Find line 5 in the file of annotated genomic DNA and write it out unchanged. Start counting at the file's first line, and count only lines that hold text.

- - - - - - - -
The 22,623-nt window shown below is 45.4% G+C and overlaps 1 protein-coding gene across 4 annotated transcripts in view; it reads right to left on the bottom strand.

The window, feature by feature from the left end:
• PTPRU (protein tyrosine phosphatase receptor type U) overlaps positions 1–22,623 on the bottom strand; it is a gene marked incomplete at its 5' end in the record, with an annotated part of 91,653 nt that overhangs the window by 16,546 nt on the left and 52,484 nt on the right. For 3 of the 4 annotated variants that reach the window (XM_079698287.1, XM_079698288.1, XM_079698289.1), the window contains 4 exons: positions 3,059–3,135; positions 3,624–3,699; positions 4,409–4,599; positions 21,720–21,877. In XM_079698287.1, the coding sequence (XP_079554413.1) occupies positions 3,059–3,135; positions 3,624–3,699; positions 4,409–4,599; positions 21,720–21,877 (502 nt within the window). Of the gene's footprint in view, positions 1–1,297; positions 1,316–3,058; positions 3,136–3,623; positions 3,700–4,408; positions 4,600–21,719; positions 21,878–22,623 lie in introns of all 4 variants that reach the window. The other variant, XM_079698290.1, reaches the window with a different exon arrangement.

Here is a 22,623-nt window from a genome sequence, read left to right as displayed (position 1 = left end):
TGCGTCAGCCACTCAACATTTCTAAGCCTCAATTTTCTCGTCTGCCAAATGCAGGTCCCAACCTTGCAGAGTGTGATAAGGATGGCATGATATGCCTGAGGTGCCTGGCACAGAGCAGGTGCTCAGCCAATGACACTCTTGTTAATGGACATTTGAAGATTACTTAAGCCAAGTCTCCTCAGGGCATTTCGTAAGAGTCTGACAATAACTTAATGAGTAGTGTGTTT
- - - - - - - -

TGCGTCAGCCACTCAACATTTCTAAGCCTCAATTTTCTCGTCTGCCAAATGCAGGTCCCAACCTTGCAGAGTGTGATAAGGATGGCATGATATGCCTGAGGTGCCTGGCACAGAGCAGGTGCTCAGCCAATGACACTCTTGTTAATGGACATTTGAAGATTACTTAAGCCAAGTCTCCTCAGGGCATTTCGTAAGAGTCTGACAATAACTTAATGAGTAGTGTGTTT